William Edgar, Reasons of the Heart; Recovering Christian Persuasion (Phillipsburg, New Jersey: P&R Publishing Company, 1996, 2003), 128pp.
Guest review by Ray Cowan
I found this slender, 120-page volume to be an eye-opener. It could well be described as an "apologetic for Christian apologetics." Differing from many popular and scholarly apologetics works which address specifics of Christian belief, this book is much more strategic in its approach. Edgar argues for, and presents, a wholesome approach to Christian apologetics — the giving of a defense, or sound argument (p. 41, p 43), for why we trust God and Christ. Many of us probably don't think of ourselves as apologists very often, but whenever we speak up for the faith, or commend it to others, we are in reality doing some part of the work of apologetics.
Edgar lays the foundations for Christian belief in the first half of the book, then follows this up with a number of "conversations" on issues that are common barriers to belief. Most importantly, he maintains a holistic perspective, keeping in mind that Christian belief is as much a matter of the heart as it is a matter of factual knowledge and logic. That's not to say that matters of the heart are irrational, but rather — with Pascal — that the heart "has its reasons of which reason knows nothing." It's the whole person that comes to trust God, not the mind alone, or the heart alone.
Edgar argues that Christian apologetics is, by its nature, a persuasive endeavor, and not one of manipulating deductive facts and propositional logic alone. Nor is it one that calls for shallow, unreasoned leaps of "faith." Rather, starting from the position that the historic, foundational beliefs of Christianity are true (such as the divinity of Christ, his resurrection, the need for redemption), we may assume that there will be conflicts with reality in any view or belief that is in opposition to them. The main business of Christian persuasion is, then, to help people discover for themselves where their views are in conflict with the way the world really is (as theologian Dallas Willard would say, "reality is what you run into when you're wrong"). Edgar calls this process "disclosure." As he says, "The work of the apologist is to uncover the tension between unbelief and the knowledge of God that everyone has." (p. 56).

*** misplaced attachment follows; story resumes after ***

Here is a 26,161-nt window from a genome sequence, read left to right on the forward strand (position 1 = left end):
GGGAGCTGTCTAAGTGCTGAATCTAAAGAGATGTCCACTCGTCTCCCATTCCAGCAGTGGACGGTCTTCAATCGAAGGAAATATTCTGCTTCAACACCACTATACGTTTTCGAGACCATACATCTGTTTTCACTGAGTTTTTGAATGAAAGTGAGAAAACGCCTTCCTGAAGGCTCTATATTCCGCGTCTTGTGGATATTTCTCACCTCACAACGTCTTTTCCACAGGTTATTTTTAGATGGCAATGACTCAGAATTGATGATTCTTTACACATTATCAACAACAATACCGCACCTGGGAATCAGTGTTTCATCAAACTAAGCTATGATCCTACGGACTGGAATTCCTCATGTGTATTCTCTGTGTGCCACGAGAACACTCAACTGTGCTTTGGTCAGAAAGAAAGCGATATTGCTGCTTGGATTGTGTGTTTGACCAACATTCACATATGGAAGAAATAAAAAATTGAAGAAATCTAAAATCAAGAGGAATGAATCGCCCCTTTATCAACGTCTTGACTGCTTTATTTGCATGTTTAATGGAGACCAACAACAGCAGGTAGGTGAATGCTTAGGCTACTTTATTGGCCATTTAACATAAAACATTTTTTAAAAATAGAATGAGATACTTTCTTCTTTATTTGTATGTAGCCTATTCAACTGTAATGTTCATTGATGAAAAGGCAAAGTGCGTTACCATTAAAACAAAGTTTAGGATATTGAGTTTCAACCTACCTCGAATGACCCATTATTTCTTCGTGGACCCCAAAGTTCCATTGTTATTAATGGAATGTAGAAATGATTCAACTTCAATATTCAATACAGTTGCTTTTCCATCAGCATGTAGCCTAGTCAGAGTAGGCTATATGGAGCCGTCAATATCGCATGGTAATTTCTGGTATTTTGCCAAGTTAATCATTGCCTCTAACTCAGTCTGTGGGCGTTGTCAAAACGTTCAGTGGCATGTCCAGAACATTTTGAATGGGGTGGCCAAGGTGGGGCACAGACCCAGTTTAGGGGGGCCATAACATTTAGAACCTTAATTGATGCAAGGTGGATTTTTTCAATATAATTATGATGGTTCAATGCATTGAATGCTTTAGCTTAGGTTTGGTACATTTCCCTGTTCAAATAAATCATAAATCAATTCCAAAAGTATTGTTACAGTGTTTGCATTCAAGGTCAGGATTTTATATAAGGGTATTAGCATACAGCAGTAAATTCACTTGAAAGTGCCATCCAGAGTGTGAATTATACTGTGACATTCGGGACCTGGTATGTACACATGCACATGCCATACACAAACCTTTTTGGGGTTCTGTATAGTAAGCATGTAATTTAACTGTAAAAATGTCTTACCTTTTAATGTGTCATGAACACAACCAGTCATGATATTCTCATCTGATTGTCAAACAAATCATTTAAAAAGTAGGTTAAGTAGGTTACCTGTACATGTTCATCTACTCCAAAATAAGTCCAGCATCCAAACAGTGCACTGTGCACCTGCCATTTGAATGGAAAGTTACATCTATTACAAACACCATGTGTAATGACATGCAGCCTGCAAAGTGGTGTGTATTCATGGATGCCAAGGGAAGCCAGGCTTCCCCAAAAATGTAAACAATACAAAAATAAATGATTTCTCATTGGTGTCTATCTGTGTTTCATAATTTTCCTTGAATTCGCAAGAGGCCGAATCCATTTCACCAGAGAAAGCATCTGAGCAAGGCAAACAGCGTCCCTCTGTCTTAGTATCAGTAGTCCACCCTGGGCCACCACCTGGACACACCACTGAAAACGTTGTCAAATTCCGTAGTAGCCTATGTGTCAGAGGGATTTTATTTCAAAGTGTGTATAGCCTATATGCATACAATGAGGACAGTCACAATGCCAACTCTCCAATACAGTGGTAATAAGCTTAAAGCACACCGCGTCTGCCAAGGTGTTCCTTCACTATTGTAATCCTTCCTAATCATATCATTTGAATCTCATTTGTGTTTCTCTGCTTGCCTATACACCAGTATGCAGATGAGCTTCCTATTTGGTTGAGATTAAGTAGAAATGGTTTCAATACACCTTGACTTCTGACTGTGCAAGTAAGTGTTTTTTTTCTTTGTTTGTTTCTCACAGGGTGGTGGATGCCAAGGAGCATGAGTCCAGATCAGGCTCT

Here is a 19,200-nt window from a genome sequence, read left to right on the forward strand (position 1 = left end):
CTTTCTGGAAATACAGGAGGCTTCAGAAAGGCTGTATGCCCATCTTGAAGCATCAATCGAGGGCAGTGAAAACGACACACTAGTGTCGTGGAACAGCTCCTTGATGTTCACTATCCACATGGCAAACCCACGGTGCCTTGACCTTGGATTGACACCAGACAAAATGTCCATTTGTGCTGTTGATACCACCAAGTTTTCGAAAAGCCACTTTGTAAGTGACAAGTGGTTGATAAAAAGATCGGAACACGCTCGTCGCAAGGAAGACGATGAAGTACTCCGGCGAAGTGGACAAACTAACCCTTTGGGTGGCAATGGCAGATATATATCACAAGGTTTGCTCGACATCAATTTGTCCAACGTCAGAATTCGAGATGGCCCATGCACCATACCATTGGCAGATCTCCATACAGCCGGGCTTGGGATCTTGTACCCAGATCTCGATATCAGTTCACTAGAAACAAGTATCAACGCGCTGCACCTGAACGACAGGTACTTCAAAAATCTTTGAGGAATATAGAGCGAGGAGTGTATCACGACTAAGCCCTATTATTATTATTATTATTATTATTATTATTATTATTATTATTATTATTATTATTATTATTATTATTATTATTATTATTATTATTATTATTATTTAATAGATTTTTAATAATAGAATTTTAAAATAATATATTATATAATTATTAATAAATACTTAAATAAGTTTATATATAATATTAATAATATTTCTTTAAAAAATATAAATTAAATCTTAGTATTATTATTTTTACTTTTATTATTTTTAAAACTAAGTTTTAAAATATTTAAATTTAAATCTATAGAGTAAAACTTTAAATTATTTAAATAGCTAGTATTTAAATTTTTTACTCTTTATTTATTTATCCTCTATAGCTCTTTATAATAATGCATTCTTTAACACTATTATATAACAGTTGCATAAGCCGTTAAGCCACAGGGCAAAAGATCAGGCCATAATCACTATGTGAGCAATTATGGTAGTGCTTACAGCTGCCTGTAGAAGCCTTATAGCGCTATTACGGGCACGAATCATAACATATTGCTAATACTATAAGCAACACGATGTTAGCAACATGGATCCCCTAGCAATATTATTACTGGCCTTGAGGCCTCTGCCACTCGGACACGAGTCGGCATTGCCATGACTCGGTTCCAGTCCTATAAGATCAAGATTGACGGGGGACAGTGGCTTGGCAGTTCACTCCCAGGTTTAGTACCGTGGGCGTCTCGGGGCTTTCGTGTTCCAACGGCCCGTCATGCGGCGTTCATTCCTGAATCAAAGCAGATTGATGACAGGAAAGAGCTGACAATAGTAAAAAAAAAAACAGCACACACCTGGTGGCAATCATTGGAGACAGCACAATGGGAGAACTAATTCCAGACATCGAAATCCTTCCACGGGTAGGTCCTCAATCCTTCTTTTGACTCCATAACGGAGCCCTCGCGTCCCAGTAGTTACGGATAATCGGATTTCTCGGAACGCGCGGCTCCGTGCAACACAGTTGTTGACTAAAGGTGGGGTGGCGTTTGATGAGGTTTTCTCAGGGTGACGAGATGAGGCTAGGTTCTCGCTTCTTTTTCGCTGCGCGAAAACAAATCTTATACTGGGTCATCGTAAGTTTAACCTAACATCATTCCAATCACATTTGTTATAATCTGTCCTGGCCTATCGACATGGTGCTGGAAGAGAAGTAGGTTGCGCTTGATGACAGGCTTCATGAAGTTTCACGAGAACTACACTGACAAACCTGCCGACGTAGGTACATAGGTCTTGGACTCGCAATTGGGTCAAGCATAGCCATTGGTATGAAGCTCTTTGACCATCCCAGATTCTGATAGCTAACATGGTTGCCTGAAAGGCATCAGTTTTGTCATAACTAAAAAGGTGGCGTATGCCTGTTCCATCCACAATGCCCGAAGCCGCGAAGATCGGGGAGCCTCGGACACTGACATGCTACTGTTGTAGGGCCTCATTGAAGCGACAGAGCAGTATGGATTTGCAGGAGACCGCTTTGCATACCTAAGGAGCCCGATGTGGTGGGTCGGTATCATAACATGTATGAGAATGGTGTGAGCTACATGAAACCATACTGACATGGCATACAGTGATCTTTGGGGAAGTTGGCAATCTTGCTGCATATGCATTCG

But the duty of apologetics doesn't end with disclosure. One does not want to help people along to the point where they see the failings in their worldview, and then abandon them; this is the way to despair. Disclosure is to be followed by "homecoming." Edgar says, "Faith is not only knowing the story, but embracing it through a whole-souled trust in the God who freely gives us the good news… To believe this message is to come home." (p. 58–59).
In the second, "conversations" part of the book, Edgar discusses some common barriers to belief, asking the question, "Why do people resist considering the most basic questions about life?" (p. 17). He then covers three important issues that often come up in discussions of faith: (1) religion as illusion; (2) pluralism (is Christ the only way?); and (3) the problem of evil. While not exhaustive, the treatment of each is relatively thorough and surprisingly powerful.
The book concludes with a review and summary of apologetics and its goal: "…to lead doubters to faith by a proper understanding of who God is…faith is not an irrational leap, but a basic trust in the One we have every reason to trust." (p. 114).
William Edgar is a fascinating person. The author of several books, he is on the faculty of Westminster Theological Seminary in Philadelphia. He holds a Th.D. from the Université de Genève and spent time at Francis Schaeffer's l'Abri community. He is a professional jazz musician (see his album Heaven in a Nightclub), with interests in the roots of jazz and ragtime in the early spiritual music of slaves in the eighteenth and nineteenth centuries. For more on Christian persuasion, you can listen to his The Art of Persuasion talk at the European Leadership Forum.
Ray F. Cowan, Ph.D. (firstname.lastname@example.org)
Laboratory for Nuclear Science
Massachusetts Institute of Technology